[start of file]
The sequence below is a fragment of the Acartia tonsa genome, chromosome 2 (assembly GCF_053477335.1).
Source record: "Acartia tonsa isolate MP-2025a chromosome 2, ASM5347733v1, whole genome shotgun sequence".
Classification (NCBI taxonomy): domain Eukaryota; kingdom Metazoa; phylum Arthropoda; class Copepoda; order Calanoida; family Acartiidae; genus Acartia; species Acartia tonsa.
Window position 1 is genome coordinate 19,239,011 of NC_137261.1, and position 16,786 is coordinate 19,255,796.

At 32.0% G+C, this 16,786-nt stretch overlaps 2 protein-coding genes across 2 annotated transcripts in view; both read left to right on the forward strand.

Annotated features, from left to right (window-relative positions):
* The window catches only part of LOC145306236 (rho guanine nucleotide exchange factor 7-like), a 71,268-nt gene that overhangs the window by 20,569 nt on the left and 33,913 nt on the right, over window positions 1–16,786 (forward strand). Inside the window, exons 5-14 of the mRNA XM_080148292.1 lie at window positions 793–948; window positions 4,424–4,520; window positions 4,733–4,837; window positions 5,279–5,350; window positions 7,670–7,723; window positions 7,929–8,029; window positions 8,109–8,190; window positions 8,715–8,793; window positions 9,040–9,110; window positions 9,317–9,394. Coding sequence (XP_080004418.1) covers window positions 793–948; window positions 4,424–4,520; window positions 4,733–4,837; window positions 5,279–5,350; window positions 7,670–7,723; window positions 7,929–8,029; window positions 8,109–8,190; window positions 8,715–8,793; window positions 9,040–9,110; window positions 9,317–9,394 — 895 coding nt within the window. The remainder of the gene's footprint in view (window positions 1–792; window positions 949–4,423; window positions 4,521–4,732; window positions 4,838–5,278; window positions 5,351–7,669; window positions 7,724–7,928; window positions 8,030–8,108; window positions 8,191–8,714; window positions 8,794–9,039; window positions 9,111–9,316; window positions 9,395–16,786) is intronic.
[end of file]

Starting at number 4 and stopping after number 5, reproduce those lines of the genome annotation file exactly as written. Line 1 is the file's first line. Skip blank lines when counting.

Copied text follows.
Window position 1 is genome coordinate 19,239,011 of NC_137261.1, and position 16,786 is coordinate 19,255,796.

At 32.0% G+C, this 16,786-nt stretch overlaps 2 protein-coding genes across 2 annotated transcripts in view; both read left to right on the forward strand.